Attachment styles are the way we relate to others, including our children. They are formed in childhood and can be influenced by our relationships with our parents, siblings, peers and other caregivers. The way you bond with your baby sets the stage for how she will bond with others.
If you have a limited ability to connect emotionally with others because of your past experiences or if you do not feel like anyone understands you, this will impact the way your child sees herself and feels loved and it may have repercussions on their development over time.
There are four attachment styles:
- Secure. People with secure attachments are usually confident. They can trust people and can communicate their needs; they are able to ask for help when they need it.
- Anxious. People who were raised by parents with an anxious attachment style tend to feel insecure or anxious in relationships as adults. They often have difficulties with boundaries and spend a lot of time trying to please others.
- Avoidant. Children who were raised by avoidant parents can have difficulty getting close to people and may feel uncomfortable depending on others or being dependent on them. They can sometimes appear emotionally withdrawn.
- Fearful. People with a fearful attachment style fear being rejected and abandoned. They often have low self-esteem. They crave close connections but they are also scared of them.
How attachment styles are formed
Attachment styles can be formed in children in a variety of ways but the most common way is through consistent and responsive interactions with their primary caregivers. Children develop secure attachments when their parents respond to their needs by being sensitive and responsive, providing comfort when needed and allowing them space to explore. Children with anxious or avoidant attachments tend to have experienced inconsistent or inadequate care from their caregivers during early childhood. For example, if a parent struggles with a mental illness or is overly preoccupied with work (or other issues), they may not be able to provide adequate care for the child’s needs.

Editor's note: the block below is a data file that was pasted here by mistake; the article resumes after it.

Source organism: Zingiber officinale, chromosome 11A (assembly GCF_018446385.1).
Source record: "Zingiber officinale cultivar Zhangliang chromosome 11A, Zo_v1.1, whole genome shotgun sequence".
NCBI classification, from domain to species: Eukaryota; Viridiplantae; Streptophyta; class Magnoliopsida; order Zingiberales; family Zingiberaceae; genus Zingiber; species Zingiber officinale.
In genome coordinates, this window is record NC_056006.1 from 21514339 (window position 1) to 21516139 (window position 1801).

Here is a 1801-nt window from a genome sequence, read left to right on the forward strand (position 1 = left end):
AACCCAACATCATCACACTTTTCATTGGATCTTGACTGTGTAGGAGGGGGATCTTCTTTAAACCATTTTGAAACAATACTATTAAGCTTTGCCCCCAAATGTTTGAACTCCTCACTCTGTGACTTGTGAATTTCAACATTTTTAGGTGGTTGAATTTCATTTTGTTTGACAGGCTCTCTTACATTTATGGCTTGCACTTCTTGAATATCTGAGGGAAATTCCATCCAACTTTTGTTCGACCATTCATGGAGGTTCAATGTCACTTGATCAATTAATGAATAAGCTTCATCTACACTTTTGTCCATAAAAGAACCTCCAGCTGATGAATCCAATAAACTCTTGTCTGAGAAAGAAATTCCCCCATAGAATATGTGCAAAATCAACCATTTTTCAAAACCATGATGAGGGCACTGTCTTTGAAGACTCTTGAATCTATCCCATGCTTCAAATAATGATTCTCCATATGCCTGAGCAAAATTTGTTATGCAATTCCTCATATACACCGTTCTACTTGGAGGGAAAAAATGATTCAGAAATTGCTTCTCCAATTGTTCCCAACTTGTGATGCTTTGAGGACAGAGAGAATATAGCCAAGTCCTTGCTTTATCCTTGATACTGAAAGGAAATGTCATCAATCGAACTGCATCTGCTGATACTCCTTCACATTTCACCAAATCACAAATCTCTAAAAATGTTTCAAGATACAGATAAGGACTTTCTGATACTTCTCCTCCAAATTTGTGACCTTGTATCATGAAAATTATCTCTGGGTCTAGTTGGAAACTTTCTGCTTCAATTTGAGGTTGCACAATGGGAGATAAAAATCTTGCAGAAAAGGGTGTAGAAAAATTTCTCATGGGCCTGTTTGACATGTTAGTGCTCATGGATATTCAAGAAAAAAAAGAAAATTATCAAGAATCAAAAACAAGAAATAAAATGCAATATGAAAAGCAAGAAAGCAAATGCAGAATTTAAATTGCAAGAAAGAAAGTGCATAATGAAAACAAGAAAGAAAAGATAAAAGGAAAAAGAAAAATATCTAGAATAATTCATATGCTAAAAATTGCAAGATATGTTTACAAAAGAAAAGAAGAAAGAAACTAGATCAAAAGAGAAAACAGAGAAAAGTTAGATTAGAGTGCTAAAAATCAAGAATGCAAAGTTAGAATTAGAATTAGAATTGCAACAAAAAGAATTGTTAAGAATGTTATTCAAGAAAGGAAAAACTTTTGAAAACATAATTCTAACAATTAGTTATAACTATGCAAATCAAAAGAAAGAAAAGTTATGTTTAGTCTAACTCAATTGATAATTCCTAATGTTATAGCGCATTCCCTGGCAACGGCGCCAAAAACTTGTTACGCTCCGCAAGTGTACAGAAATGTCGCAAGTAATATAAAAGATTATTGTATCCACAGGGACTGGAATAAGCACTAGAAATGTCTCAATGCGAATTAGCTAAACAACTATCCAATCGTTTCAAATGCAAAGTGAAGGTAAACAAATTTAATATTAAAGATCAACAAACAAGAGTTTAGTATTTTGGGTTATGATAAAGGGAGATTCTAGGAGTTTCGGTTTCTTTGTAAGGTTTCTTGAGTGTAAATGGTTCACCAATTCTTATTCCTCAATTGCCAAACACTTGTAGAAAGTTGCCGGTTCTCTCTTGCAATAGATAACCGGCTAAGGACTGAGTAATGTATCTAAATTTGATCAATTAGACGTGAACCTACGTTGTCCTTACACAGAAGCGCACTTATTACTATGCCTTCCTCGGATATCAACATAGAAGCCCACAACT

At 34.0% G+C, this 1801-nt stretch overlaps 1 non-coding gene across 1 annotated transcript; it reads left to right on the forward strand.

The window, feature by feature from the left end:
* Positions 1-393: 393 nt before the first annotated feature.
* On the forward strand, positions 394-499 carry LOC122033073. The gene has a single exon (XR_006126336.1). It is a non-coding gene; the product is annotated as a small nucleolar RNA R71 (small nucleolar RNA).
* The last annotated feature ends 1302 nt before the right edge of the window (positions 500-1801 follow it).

Bonding is the process through which you form an emotional connection with your baby and vice versa. It is important to have strong bonds with your children because they will build self-confidence, self-esteem, and trust in others. The way they form relationships contributes to their mental health and well-being throughout their life.
Consistency in parenting style matters; as a parent, you want your children to be safe, happy and healthy. The best way to ensure this is by being consistent. Consistency creates a foundation for trust and safety that allows children the opportunity to explore their surroundings with confidence and security.
Why attachment styles matter
The attachment style of a parent can affect the parenting of their child. For example, an avoidant parent may not be as easily able to respond to the needs and wants of their child while they are young. This can result in a child who grows up with anxiety or insecurity. Similarly, anxious parents could be too over-protective and interfere with their child’s autonomy as they grow older.
The attachment style of a romantic partner can also affect relationships negatively; for example, if one person is anxious about being abandoned but does not express it verbally, this might cause problems in the relationship because the other person will not know what is wrong unless they are told explicitly. Similarly, if one person is afraid that their partner does not love them anymore but does not say anything about it either and that fear goes unaddressed it is likely to cause tension between them.
Attachment styles are formed early in life and shape how we connect with others. It is important to understand your own attachment style, as well as the attachment styles of your partner and other family members so that you can be more supportive and understanding of each other.
Joanne Docherty has been working with and for families since 2006, and is the founder of Starra Education. She also teaches at the University of Glasgow.
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